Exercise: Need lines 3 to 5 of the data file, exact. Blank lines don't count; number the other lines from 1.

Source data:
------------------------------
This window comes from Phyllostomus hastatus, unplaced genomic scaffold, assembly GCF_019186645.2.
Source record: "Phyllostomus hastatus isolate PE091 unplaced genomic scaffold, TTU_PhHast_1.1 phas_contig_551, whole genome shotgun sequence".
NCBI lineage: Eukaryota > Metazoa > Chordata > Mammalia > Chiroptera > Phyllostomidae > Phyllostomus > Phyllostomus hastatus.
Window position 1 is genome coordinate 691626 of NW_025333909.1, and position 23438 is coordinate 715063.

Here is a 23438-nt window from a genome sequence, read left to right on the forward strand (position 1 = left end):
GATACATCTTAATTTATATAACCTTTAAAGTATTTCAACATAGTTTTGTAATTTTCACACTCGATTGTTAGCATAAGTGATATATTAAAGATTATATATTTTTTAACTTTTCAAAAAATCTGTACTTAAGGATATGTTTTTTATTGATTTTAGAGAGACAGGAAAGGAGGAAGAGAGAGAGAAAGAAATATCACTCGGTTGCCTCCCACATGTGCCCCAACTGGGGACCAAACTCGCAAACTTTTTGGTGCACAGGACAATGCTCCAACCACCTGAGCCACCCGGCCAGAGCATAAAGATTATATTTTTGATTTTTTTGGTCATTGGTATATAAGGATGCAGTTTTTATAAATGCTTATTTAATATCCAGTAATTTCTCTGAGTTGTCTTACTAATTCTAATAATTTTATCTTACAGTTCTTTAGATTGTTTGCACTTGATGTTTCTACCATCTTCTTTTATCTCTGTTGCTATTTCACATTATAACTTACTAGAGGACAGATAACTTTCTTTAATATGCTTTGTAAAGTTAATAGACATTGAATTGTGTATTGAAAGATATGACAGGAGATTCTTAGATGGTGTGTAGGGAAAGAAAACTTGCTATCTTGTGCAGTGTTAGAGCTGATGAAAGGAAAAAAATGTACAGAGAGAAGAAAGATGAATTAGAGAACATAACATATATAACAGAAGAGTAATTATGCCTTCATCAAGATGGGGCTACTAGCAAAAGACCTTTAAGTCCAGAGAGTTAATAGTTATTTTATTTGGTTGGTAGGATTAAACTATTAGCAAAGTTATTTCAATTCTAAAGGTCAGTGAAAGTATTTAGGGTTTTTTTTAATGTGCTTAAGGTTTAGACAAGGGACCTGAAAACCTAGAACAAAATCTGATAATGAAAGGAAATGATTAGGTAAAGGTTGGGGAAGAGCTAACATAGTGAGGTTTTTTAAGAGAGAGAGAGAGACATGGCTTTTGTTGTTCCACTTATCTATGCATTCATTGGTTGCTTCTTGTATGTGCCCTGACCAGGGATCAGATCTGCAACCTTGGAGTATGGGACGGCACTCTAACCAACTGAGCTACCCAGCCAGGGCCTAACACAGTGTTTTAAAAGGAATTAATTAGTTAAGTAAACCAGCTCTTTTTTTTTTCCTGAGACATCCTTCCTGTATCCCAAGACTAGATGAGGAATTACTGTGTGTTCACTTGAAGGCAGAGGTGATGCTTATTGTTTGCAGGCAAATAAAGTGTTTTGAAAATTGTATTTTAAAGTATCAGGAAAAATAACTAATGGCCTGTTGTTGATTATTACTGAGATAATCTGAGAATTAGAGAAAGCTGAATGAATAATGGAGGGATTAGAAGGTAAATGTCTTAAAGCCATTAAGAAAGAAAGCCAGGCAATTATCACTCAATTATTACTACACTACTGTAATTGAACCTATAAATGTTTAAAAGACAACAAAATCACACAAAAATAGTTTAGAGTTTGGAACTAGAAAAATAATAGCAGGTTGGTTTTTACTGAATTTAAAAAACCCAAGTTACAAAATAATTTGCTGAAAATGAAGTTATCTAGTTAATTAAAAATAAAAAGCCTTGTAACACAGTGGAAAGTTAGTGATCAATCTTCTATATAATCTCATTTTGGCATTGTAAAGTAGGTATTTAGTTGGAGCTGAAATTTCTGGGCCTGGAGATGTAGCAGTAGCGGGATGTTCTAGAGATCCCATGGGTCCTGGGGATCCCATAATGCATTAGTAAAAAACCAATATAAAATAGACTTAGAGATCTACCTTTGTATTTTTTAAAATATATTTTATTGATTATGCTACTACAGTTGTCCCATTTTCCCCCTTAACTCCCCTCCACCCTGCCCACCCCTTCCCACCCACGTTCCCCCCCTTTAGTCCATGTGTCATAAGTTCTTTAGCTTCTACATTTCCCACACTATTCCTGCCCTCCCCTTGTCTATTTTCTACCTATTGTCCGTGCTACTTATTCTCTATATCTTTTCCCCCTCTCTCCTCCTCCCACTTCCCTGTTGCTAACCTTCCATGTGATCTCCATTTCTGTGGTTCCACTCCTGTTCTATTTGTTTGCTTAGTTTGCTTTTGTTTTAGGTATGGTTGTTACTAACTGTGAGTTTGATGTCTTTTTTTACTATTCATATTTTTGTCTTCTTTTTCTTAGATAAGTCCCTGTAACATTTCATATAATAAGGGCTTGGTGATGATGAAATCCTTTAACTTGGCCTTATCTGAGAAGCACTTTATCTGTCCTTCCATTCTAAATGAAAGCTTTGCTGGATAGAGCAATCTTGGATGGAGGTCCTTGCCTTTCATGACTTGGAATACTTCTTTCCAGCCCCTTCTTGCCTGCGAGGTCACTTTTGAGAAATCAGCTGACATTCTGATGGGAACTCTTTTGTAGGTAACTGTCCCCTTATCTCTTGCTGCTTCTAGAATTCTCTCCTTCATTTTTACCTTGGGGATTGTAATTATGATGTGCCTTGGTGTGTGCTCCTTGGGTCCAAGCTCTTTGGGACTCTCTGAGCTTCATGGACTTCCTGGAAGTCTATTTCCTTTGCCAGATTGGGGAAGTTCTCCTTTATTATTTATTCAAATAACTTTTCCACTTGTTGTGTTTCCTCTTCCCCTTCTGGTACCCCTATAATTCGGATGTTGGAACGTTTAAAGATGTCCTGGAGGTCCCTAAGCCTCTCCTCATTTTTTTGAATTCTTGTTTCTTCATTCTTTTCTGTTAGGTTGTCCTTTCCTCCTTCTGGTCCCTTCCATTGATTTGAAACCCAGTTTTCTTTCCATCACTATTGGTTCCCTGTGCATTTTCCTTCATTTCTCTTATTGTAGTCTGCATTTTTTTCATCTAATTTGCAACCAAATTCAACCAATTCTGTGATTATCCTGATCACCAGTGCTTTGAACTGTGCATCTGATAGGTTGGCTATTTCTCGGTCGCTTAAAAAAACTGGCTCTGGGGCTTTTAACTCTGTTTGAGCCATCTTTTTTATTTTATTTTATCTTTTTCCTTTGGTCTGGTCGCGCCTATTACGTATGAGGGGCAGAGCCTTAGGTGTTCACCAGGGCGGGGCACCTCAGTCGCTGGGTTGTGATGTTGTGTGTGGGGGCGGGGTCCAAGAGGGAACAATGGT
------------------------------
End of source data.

NCBI lineage: Eukaryota > Metazoa > Chordata > Mammalia > Chiroptera > Phyllostomidae > Phyllostomus > Phyllostomus hastatus.
Window position 1 is genome coordinate 691626 of NW_025333909.1, and position 23438 is coordinate 715063.

Here is a 23438-nt window from a genome sequence, read left to right on the forward strand (position 1 = left end):